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Putin Says No False Information Was Planted in Hacking of Democrats; Trump Gets Cozy with Putin after Bashing NATO; Russian with Close Ties to NRA Charged with Conspiring Against U.S. Aired 4:30-5a ET

Aired July 17, 2018 - 04:30   ET



[04:30:19] DONALD TRUMP, PRESIDENT OF THE UNITED STATES: President Putin, he just said it's not Russia. I will say this, I don't see any reason why it would be.


DAVE BRIGGS, CNN ANCHOR: Disgraceful, played, bizarre, shameful. And that's just from Republicans. Allies from Capitol Hill to Fox News ripping the president's appeasement to Vladimir Putin.

Good morning, everyone. Welcome back to EARLY START. I'm Dave Briggs.

CHRISTINE ROMANS, CNN ANCHOR: And I'm Christine Romans. It is 30 minutes past the hour.

Let's begin with the president back in Washington this morning after that summit with Russian president Vladimir Putin. It capped an overseas trip that could go down as one of the most damaging in American history.

The president fending off widespread condemnation this morning that he sold out the intelligence community with his answer to this question.


UNIDENTIFIED REPORTER: Just now President Putin denied having anything to do with the election interference in 2016. Every U.S. intelligence agency has concluded that Russia did. What -- who -- my first question for you, sir, is who do you believe?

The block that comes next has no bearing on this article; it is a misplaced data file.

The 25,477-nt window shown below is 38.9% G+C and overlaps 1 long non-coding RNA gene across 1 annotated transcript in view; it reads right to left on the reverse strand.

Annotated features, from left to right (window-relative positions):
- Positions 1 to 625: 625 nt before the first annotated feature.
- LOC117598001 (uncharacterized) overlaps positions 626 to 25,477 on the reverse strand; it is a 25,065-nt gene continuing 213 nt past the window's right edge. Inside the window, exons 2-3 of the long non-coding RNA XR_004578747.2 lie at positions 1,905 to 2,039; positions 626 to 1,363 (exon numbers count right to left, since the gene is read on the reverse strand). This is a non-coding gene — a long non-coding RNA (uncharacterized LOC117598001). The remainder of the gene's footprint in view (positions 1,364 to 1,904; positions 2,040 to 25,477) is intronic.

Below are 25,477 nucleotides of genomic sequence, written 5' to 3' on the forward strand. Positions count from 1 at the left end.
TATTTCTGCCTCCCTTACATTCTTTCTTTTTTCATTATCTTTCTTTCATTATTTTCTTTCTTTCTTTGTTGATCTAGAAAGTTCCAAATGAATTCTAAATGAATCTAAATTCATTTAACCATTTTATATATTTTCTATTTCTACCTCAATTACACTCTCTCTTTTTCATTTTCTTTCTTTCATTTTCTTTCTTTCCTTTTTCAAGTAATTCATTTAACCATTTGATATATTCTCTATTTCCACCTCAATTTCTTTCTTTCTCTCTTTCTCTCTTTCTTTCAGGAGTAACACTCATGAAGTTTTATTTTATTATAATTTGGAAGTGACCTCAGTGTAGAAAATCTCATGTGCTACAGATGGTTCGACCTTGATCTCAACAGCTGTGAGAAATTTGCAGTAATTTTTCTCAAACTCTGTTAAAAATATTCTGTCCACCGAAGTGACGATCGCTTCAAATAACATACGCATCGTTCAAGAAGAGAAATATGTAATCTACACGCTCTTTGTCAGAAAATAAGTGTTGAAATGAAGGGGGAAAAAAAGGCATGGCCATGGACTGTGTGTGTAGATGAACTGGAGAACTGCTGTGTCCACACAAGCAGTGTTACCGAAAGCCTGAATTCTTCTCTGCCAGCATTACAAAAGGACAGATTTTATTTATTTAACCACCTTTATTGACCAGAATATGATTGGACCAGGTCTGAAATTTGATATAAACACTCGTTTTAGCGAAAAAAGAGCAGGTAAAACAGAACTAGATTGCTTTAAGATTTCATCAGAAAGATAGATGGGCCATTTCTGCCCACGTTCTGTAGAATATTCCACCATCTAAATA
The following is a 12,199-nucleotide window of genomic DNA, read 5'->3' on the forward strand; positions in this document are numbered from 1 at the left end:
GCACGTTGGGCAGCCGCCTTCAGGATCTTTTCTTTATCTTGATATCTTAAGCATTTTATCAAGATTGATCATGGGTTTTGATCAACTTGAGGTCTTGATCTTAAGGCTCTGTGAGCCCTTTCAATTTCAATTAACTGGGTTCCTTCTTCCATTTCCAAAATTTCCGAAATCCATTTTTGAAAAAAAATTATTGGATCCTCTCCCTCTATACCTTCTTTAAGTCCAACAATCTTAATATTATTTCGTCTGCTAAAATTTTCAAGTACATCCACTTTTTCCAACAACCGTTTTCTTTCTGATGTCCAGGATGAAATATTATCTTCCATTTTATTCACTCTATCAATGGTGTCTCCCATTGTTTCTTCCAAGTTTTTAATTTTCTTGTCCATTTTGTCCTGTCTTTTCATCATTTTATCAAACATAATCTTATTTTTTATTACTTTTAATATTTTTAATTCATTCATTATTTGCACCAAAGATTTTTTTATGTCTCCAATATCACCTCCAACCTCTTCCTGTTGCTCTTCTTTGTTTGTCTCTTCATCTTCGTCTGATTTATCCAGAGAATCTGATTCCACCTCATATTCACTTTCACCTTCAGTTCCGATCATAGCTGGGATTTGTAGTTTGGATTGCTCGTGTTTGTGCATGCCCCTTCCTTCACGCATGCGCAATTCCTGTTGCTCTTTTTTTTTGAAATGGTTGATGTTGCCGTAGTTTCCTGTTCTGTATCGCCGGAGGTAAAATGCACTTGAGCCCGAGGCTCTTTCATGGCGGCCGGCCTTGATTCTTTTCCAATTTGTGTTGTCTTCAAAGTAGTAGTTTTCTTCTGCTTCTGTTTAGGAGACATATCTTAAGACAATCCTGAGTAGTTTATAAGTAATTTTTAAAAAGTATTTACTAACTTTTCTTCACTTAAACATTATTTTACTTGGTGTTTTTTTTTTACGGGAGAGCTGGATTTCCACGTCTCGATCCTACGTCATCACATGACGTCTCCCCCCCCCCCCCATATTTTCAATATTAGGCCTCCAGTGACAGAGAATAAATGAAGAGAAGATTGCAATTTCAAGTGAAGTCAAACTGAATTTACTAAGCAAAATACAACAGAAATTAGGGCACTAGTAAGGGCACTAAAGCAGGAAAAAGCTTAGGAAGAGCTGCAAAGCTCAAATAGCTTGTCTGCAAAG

TRUMP: So let me just say that we have two thoughts. You have groups that are wondering why the FBI never took the server. Why haven't they taken the server? Why was the FBI told to leave the office of the Democratic National Committee?

With that being said, all I can do is ask the question. My people came to me. Dan Coats came to me and some others. They said they think it's Russia. I have President Putin, he just said it's not Russia. I will say this. I don't see any reason why it would be.


ROMANS: The president also holding, quote, "both countries" responsible when asked if Russia is to blame for anything.

The joint news conference met with condemnation that was swift, broad, unrelenting even from voices normally in the president's corner.

BRIGGS: Dozens of Republicans spoke out against the president's comments including leaders of the House and Senate. Among the strongest rejections was this, from gravely ill senator, John McCain. He called the news conference one of the most disgraceful performances by an American president in memory. It is clear that the summit in Helsinki was a tragic mistake.

ROMANS: The top headline at the "Drudge Report" giving Putin credit for dominating the summit. Newt Gingrich tweeting the president's comments were the most serious mistake of his presidency and must be corrected immediately.

There was more of the same on Fox News. Sean Hannity spoke to the president and did not bring up Trump's earlier statement about election interference but many at the network did.


LAURA INGRAHAM, FOX NEWS ANCHOR: Trump clearly should not have created any semblance of moral equivalency between our intel community, even if it has its flaws, which it does, and the assurances of Vladimir Putin.